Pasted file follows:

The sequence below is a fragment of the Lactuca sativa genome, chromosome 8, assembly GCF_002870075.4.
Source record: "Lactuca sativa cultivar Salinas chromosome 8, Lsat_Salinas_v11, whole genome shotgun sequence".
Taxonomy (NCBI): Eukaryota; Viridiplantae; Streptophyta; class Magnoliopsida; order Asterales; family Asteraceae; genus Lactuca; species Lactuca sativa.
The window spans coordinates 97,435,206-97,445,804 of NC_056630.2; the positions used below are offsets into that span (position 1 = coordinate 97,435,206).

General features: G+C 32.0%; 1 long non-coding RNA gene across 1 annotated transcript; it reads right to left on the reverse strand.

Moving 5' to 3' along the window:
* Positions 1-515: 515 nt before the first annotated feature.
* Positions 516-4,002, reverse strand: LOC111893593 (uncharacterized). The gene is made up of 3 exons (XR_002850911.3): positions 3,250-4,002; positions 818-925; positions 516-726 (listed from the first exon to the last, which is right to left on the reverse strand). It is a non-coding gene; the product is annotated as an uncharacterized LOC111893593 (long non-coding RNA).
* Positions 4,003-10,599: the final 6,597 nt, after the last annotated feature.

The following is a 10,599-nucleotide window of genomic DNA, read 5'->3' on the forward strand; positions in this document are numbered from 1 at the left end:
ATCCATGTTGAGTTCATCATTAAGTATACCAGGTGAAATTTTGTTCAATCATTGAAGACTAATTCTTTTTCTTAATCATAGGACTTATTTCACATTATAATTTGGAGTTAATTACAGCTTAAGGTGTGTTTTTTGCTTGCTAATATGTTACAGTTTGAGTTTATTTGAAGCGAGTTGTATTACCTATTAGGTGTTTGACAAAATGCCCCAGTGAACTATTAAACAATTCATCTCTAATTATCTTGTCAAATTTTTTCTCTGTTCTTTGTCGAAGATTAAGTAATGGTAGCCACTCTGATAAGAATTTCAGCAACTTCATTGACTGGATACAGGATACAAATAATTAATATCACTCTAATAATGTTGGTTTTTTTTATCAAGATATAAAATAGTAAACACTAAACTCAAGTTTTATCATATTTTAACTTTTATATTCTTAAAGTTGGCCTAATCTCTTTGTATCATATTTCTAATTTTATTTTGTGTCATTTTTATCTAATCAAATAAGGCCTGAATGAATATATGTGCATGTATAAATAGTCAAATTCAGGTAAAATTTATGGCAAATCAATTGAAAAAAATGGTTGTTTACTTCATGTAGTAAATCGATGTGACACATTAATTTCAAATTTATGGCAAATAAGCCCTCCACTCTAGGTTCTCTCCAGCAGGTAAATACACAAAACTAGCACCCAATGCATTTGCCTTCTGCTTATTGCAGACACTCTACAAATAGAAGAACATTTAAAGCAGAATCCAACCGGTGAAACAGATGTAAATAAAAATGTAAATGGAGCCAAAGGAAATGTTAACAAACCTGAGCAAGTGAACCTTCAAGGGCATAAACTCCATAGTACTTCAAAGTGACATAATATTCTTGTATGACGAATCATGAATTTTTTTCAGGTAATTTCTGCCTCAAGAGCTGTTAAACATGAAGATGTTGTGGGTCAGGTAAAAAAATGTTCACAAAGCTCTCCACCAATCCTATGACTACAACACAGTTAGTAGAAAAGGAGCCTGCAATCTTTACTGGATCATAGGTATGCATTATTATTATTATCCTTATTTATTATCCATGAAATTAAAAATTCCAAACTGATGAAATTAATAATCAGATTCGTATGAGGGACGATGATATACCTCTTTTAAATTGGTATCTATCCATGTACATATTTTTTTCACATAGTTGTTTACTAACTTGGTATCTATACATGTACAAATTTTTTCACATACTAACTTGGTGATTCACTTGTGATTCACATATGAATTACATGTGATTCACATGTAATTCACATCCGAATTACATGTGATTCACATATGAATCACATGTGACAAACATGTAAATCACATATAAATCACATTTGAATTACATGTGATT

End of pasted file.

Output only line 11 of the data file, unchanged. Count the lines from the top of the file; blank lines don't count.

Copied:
ATCCATGTTGAGTTCATCATTAAGTATACCAGGTGAAATTTTGTTCAATCATTGAAGACTAATTCTTTTTCTTAATCATAGGACTTATTTCACATTATAATTTGGAGTTAATTACAGCTTAAGGTGTGTTTTTTGCTTGCTAATATGTTACAGTTTGAGTTTATTTGAAGCGAGTTGTATTACCTATTAGGTGTTTGACAAAATGCCCCAGTGAACTATTAAACAATTCATCTCTAATTATCTTGTCAAATTTTTTCTCTGTTCTTTGTCGAAGATTAAGTAATGGTAGCCACTCTGATAAGAATTTCAGCAACTTCATTGACTGGATACAGGATACAAATAATTAATATCACTCTAATAATGTTGGTTTTTTTTATCAAGATATAAAATAGTAAACACTAAACTCAAGTTTTATCATATTTTAACTTTTATATTCTTAAAGTTGGCCTAATCTCTTTGTATCATATTTCTAATTTTATTTTGTGTCATTTTTATCTAATCAAATAAGGCCTGAATGAATATATGTGCATGTATAAATAGTCAAATTCAGGTAAAATTTATGGCAAATCAATTGAAAAAAATGGTTGTTTACTTCATGTAGTAAATCGATGTGACACATTAATTTCAAATTTATGGCAAATAAGCCCTCCACTCTAGGTTCTCTCCAGCAGGTAAATACACAAAACTAGCACCCAATGCATTTGCCTTCTGCTTATTGCAGACACTCTACAAATAGAAGAACATTTAAAGCAGAATCCAACCGGTGAAACAGATGTAAATAAAAATGTAAATGGAGCCAAAGGAAATGTTAACAAACCTGAGCAAGTGAACCTTCAAGGGCATAAACTCCATAGTACTTCAAAGTGACATAATATTCTTGTATGACGAATCATGAATTTTTTTCAGGTAATTTCTGCCTCAAGAGCTGTTAAACATGAAGATGTTGTGGGTCAGGTAAAAAAATGTTCACAAAGCTCTCCACCAATCCTATGACTACAACACAGTTAGTAGAAAAGGAGCCTGCAATCTTTACTGGATCATAGGTATGCATTATTATTATTATCCTTATTTATTATCCATGAAATTAAAAATTCCAAACTGATGAAATTAATAATCAGATTCGTATGAGGGACGATGATATACCTCTTTTAAATTGGTATCTATCCATGTACATATTTTTTTCACATAGTTGTTTACTAACTTGGTATCTATACATGTACAAATTTTTTCACATACTAACTTGGTGATTCACTTGTGATTCACATATGAATTACATGTGATTCACATGTAATTCACATCCGAATTACATGTGATTCACATATGAATCACATGTGACAAACATGTAAATCACATATAAATCACATTTGAATTACATGTGATT